The Elephant in the Locker Room: About That “Roughing the Kicker” Thing, and Fines
By Greg Wright
Whew! I was almost certain that some intrepid journalist would scoop me on my chosen topic this week. When I saw the teaser for Danny O’Neil’s column on Thursday, I thought for sure he had:
There’s only one way that it is fair to fine Richard Sherman for making contact with Bills kicker Dan Carpenter. That’s if Carpenter is also fined $9,000…
But O’Neil wasn’t making the same point as I am about to at all. He was really arguing that neither Sherman nor Carpenter deserved to be fined.
I argue that Carpenter most definitely deserved to be fined, and wasn’t.
Let’s back up for a second. Click on the image below to watch a GIF of the play in question.
See Richard jump waaaayyyy offsides.
See Richard arrive at the point of the kick so early that he’s there before the ball is even kicked.
See Dan follow through on the kick attempt. (Which he should do, if he’s smart — or, if he’s smarter, as my friend Justin Gunn pointed out, yell “Fire, Fire!” as kicking teams are trained to do and perhaps use the “free play” to attempt a fake field goal pass for a TD.)
See Richard realize his only chance to block the kick, because he’s so early, is to grab the ball out of the holder’s hands.
See Richard reach back and actually get his hand on the ball.
See Dan kick the ball, and then kick Richard on his follow-through. (Note that Richard does not run into Dan. Dan kicks Richard.)
See Richard successfully block the kick.
Remember that a blocked kick, by rule, denies the kicker the protections normally granted to kickers.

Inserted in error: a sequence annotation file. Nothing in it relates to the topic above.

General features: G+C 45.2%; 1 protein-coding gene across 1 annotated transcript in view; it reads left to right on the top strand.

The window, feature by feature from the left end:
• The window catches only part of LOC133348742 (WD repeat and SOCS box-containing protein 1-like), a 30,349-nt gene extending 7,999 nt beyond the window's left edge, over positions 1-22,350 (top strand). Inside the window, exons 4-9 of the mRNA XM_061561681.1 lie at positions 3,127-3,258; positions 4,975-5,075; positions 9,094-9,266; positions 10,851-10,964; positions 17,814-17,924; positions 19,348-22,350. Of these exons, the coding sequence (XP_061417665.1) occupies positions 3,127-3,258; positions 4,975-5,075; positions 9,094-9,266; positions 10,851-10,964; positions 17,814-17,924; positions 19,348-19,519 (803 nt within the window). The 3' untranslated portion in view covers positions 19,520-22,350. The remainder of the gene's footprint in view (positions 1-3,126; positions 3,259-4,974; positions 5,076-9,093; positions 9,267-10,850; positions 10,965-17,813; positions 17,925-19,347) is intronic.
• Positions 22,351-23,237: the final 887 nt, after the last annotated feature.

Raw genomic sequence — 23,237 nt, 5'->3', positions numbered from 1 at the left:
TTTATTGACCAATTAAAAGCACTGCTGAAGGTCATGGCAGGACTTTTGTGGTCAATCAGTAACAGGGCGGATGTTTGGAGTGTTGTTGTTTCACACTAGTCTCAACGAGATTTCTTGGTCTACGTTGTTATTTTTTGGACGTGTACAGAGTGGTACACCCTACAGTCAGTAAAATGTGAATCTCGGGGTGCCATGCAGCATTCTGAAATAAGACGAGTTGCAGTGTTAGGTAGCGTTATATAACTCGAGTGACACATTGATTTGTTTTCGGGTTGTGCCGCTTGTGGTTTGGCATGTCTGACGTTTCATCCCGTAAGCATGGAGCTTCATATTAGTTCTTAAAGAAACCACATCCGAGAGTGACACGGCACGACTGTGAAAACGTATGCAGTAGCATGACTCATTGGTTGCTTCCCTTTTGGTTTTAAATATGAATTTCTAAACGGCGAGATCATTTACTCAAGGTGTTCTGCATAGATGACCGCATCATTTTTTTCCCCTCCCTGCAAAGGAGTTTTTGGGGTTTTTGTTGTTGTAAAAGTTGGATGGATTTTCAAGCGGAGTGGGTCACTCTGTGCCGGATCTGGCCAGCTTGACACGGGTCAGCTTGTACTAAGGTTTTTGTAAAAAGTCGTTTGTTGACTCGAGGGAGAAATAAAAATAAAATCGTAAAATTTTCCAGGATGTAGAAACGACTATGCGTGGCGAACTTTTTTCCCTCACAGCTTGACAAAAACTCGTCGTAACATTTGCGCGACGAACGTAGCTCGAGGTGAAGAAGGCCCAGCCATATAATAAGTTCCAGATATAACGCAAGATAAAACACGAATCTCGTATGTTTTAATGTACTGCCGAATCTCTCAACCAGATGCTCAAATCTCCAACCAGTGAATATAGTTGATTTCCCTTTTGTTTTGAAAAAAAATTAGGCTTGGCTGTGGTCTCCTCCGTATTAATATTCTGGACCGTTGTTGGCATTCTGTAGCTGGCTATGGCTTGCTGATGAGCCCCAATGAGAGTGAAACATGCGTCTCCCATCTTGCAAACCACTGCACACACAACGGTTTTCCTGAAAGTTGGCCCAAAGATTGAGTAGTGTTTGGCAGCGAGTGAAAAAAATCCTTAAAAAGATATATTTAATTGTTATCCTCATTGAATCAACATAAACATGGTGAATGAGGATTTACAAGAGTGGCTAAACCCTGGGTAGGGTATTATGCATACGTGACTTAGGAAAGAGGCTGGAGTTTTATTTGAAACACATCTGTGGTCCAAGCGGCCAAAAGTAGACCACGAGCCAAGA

See Dan immediately realize his kick is doomed and flop to the ground in simulated agony.
But wait, you say. How do I know this was a flop? How do I know Dan was faking an injury?
Because Dan told his trainer he was.
Click on the image below to watch a slowed-down GIF of Carpenter’s interaction with the trainer on the field in the wake of Sherman’s block.
See Dan continue to writhe in pain.
Understand that the reason was not to stop the clock–because if that’s was Dan’s reason, Dan would know it would require him to come out of the game.
No, Dan’s reason for the flop and the fake was to draw a 15-yard personal foul on Richard.
See the trainer rush quickly to Dan’s side because Dan so effectively faked being injured.
See Dan realize, “Oh, crap! That’s not what’s supposed to happen!”
See Dan quickly get to his feet, even pushing himself up with his supposedly damaged knee.
See Dan say to his trainer, “No, I’m okay,” and brush the trainer aside. (Play the original sequence back on your big-screen TV, and it’s not hard at all to read Dan’s lips.)
I could also show you copious footage from the next few minutes of folderol demonstrating Dan’s perfectly fine and functional knee. I could even show you that perfectly fine 49-yard field goal that Dan made but which didn’t count because of delay of game.
Yes, Dan most certainly did fake an injury. (Kudos at least to NBC Sports for being the lone national voice asserting that point.)
Did Dan deserve a penalty there for unsportsmanlike conduct?
Perhaps. But the rules don’t provide for that.
While the NFL “deprecates” the faking of injuries for whatever reason, it makes no provision for penalties. Instead, it levies fines and other penalties on players and teams that engage in such trickery.
Oh… except in Dan’s case. In Dan’s case, the NFL instead chose to fine Richard. For playing football. Brilliantly and athletically.
And yet Bills fans (and Seahawk haters, and Dan’s wife) continue to whine.
The only unsportsmanlike party in that sequence was Carpenter.
Or perhaps referee crew chief Walt Anderson.
Or perhaps his boss, Dean Blandino.
But Sherman? No. Decidedly not.
After four playoff appearances in a row, everyone’s paying attention… yet even with all the scrutiny, it seems that there’s always some key issue that’s getting glossed over. It’s the elephant in the locker room, if you will, and gosh darn if I’ll let that ride. Join us weekly for a little closer look at our NFC West Champions.